1 child, suspected attacker dead in Japan mass stabbing: Report
One child has been confirmed dead after a stabbing rampage near Tokyo, with the suspected attacker also dying from a self-inflicted wound, local media reported on Tuesday.
National broadcaster NHK and local news agency Jiji reported the two deaths. Previously, emergency services had said two people, including a child, were “showing no vital signs”, a phrase commonly used in Japan before death is officially confirmed.
Footage broadcast on local TV stations showed multiple police cars, ambulances and fire engines at the scene. Emergency medical tents were put up to treat the wounded.
The fire department said 17 others were injured in the attack, among them more children.
“A man stabbed them,” another spokesman for the department, Dai Nagase, earlier told AFP.
“We received an emergency call at 7:44 am, which said four elementary schoolchildren were stabbed.”
Police said one suspect, a man, had been detained. NHK said he had stabbed himself, suffering a serious wound. There was no immediate indication of a motive.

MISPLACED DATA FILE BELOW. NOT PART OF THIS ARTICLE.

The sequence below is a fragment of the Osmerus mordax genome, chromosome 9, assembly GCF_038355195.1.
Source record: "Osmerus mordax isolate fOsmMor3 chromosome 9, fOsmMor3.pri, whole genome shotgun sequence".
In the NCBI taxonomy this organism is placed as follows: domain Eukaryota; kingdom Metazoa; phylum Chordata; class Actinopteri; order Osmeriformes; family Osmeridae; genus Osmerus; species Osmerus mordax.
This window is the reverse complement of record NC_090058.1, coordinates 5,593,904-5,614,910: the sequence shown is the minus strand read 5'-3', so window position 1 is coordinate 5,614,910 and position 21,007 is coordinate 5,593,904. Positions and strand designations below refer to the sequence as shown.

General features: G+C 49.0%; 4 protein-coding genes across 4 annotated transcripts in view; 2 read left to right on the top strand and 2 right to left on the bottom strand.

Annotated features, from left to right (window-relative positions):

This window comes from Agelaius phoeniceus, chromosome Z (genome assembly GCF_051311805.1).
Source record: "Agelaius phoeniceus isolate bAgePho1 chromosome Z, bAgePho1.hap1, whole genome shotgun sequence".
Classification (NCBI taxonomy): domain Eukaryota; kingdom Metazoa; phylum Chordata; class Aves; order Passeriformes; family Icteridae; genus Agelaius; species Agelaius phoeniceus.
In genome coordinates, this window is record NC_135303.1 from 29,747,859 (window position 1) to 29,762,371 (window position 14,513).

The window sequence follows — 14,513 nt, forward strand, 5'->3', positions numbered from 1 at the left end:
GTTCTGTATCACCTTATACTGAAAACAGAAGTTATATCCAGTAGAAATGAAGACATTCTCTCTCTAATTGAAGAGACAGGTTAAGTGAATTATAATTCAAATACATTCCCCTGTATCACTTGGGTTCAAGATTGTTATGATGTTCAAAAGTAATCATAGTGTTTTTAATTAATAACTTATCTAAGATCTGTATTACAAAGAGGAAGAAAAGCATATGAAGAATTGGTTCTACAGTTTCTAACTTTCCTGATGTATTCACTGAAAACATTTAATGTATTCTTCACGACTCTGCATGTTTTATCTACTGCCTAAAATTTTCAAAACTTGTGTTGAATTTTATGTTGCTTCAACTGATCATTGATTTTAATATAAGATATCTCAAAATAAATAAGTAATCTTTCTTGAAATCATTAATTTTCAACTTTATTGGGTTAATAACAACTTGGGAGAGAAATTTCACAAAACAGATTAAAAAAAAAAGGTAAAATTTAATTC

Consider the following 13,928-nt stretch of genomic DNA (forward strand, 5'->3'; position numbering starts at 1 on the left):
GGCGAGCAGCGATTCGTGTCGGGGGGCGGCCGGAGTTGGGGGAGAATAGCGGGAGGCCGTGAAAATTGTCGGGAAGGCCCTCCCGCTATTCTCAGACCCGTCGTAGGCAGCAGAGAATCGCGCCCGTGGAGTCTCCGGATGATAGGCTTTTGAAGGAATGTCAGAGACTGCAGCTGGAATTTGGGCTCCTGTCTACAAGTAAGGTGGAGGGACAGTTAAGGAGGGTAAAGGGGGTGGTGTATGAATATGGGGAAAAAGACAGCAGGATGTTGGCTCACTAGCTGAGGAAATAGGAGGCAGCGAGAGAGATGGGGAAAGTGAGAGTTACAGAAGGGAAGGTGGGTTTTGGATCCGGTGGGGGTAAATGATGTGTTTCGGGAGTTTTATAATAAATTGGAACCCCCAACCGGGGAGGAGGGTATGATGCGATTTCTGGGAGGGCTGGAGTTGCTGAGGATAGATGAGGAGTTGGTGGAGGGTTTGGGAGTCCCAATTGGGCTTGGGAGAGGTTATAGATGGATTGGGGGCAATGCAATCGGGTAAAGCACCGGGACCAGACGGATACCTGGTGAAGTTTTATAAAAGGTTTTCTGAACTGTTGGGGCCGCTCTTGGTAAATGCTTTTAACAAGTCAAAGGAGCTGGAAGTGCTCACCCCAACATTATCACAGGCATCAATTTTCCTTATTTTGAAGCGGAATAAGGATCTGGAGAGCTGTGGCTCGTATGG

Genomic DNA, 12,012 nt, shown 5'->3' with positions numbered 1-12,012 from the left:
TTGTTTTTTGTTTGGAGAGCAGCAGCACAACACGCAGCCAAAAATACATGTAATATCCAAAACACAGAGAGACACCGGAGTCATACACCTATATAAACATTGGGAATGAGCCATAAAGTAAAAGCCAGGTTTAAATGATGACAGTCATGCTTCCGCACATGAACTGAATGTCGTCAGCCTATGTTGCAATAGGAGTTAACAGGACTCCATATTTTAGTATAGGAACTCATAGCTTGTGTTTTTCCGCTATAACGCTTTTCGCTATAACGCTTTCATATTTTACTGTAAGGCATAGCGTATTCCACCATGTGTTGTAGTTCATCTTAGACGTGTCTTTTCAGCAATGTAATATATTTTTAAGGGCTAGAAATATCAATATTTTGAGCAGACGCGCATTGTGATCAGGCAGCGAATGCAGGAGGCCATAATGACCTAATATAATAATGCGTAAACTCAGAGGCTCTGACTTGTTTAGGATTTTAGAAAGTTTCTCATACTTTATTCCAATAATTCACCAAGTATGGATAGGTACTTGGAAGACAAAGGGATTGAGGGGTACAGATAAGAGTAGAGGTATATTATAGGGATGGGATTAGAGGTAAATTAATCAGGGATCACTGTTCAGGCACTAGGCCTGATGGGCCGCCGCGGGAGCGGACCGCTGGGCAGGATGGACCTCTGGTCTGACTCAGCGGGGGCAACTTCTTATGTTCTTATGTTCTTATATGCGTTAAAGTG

The broadcaster said two knives were spotted at the scene, but there was no immediate confirmation from officials.
The attack took place at the time of the morning commute and school run, with one eyewitness saying it occurred by a bus stop.
“I heard the sound of lots of ambulances and I saw a man lying near a bus stop bleeding,” the man, who was not identified, told NHK.
“There is another bus stop near the elementary school and I also saw elementary schoolchildren lying on the ground... It’s a quiet neighbourhood, it’s scary to see this kind of thing happen,” he added.
Japan has one of the lowest rates of violent crime in the developed world and mass attacks are extremely rare.
In 2018, a man was arrested in central Japan after stabbing one person to death and injuring two others aboard a bullet train, an attack that prompted new security measures on the famed rail service.
And in 2016, a man stabbed 19 people to death in a disability centre south of Tokyo in what he described as a mission to rid the world of people with mental illness.
(This story has been published from a wire agency feed without modifications to the text. Only the headline has been changed.)